When I sat down with Mike Luckenbaugh, Co-Founder of Chameleon Technologies "Chameleon," he struck me as someone who is very likable and easy going which helps explains the success of his company. Chameleon provides consulting services, temporary staffing, and recruiting for some of the largest companies in the Puget Sound region, including Microsoft, HTC, and REI to name a few.
Currently Chameleon employs 42 people, and Mike cites that Chameleon's strategic assets are:
(3) Brand / Reputation
Chameleon undertakes strategic planning once a year in December and then reviews the goals quarterly to see how they're tracking. Mike shares the outcome of the strategic planning in a company-wide "State of the Union" address with the troops to get them rallied and on-board. To keep his employees happy and the underpinning for their continued growth, Mike discussed the following insights:
*Leverage employee feedback in review process - reviewees complete a review form prior to the annual review. They document their successes, areas for improvement, and wins. Then management completes a similar form. During the meeting they match up the feedback from both sides and really dig in, especially in areas where there are discrepancies when matching up. The meeting usually take about an hour.
*Quantitative scale for raise - each reviewee is graded on a scale, then all the points are tallied. They must hit at least 45 out of a 50 point scale to warrant a pay increase. The qualitative feedback in the process is quantified for easier comparison and performance tracking.
*Spreadsheets and shared drive - Mike is a self-admitted spreadsheet wonk. He tracks performance and productivity all via spreadsheets. And he leverages a corporate shared drive to share reviews and progress internally with other key members of his team.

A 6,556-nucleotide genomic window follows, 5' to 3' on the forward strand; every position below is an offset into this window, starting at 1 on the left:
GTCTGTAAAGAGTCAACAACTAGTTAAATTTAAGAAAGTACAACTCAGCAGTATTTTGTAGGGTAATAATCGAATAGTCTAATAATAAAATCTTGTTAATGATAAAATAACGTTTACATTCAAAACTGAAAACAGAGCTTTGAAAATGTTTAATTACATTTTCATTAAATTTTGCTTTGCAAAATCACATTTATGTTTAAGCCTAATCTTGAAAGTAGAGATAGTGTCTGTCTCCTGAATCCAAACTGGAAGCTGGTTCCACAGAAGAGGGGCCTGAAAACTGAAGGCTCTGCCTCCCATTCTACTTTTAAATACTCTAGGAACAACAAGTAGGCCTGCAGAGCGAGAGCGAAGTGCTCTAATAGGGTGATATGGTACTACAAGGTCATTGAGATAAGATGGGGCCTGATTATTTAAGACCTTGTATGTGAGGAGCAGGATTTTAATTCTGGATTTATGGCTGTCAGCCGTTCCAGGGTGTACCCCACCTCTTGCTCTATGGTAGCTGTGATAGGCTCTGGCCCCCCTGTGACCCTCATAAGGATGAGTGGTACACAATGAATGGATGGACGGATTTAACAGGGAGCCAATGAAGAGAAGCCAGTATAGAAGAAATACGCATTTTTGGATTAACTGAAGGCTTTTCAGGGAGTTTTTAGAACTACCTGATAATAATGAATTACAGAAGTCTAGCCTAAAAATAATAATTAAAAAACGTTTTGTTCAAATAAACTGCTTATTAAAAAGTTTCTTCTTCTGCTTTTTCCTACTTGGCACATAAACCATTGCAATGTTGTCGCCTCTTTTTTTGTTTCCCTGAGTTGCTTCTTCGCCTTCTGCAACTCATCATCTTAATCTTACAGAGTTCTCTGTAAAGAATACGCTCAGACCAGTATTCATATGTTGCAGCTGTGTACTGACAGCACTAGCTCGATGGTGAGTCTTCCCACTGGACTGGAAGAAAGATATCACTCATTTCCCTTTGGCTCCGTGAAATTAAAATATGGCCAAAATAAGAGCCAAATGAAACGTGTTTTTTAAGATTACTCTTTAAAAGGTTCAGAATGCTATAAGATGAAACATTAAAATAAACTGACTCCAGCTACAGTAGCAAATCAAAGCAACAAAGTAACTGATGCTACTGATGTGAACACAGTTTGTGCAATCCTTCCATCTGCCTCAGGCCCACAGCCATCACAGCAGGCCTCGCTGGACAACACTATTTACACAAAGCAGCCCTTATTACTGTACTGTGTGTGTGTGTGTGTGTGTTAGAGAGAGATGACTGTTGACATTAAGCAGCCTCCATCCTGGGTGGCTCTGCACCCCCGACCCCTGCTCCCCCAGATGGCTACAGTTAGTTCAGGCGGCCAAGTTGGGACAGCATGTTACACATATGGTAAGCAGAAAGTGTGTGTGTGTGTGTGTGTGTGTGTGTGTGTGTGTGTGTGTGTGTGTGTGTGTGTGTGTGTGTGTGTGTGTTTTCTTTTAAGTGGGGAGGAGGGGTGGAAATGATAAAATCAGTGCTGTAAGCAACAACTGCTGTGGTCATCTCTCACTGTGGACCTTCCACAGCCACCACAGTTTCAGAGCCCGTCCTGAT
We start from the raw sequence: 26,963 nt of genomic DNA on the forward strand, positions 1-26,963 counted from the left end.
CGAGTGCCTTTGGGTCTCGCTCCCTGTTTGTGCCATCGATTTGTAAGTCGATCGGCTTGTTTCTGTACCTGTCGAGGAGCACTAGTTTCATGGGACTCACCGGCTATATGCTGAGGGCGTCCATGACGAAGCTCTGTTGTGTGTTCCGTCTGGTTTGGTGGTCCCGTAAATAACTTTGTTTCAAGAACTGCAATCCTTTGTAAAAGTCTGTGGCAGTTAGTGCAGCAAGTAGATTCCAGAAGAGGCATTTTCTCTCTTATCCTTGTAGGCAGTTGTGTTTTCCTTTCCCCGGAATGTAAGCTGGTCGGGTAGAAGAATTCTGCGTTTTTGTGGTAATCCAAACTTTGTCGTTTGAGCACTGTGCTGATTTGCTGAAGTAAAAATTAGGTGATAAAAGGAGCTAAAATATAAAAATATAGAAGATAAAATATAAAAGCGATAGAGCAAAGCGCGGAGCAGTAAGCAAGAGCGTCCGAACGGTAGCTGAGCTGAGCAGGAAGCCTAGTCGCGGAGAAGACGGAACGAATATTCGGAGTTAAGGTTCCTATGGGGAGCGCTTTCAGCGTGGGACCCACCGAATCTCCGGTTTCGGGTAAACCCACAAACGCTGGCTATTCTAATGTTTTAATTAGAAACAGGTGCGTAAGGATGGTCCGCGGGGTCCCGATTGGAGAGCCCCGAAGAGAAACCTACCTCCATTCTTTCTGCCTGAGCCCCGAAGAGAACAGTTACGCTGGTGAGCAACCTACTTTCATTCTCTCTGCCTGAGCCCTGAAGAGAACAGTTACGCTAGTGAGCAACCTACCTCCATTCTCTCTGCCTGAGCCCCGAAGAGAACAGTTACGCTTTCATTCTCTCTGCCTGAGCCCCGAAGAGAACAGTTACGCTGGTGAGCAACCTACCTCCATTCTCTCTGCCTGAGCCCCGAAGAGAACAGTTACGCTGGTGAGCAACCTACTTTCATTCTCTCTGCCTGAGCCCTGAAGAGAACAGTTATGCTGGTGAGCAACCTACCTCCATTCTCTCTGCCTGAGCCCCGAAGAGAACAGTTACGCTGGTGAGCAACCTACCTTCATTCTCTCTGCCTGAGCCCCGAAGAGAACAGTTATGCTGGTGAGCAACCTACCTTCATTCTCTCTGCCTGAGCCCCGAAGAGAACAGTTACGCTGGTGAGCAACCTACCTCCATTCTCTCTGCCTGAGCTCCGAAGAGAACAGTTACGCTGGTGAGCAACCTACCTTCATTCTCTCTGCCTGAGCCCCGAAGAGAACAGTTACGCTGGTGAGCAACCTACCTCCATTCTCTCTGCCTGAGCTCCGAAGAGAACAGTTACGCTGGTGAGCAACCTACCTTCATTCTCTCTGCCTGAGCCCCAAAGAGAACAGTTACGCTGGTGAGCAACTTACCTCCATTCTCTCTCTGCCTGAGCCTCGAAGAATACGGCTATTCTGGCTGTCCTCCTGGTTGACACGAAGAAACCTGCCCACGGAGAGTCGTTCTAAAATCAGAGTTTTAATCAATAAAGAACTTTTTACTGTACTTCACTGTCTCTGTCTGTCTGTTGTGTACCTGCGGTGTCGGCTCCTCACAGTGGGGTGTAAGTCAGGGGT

*Praise in public [a lot] - during their standup meetings, Mike often praises people in public. He's a big believer in giving people recognition and respect in front of their peers and the entire company.
*The more frequent the better - Mike employs a monthly 1-on-1 meeting rhythm because he's able to resolve any issue quickly before it gets out of hand. For the 1-on-1, the reviewee fills out a form with 8 different sections an hour before the meeting and sends it to Mike. They'll then sit down for about an hour to discuss all 8 sections together (which is about the duration as the annual review).
*Conclusion - they say that companies embody the personality of the founder(s). If this is true, I can only imagine how much clients enjoy working with Mike and his team considering his amiable personality. But given a friendly founder and work environment, there's bound to be anxiety and issues during annual reviews especially when expectations don't line up. Therefore, I understand why one of the reasons they boil the qualitative feedback down into a quantitative points systems is to depolarize potential conflicts.
*Follow @TINYhr on Twitter to get the latest insights and best practices from entrepreneurs as David continues his travels and interviews around-the-world.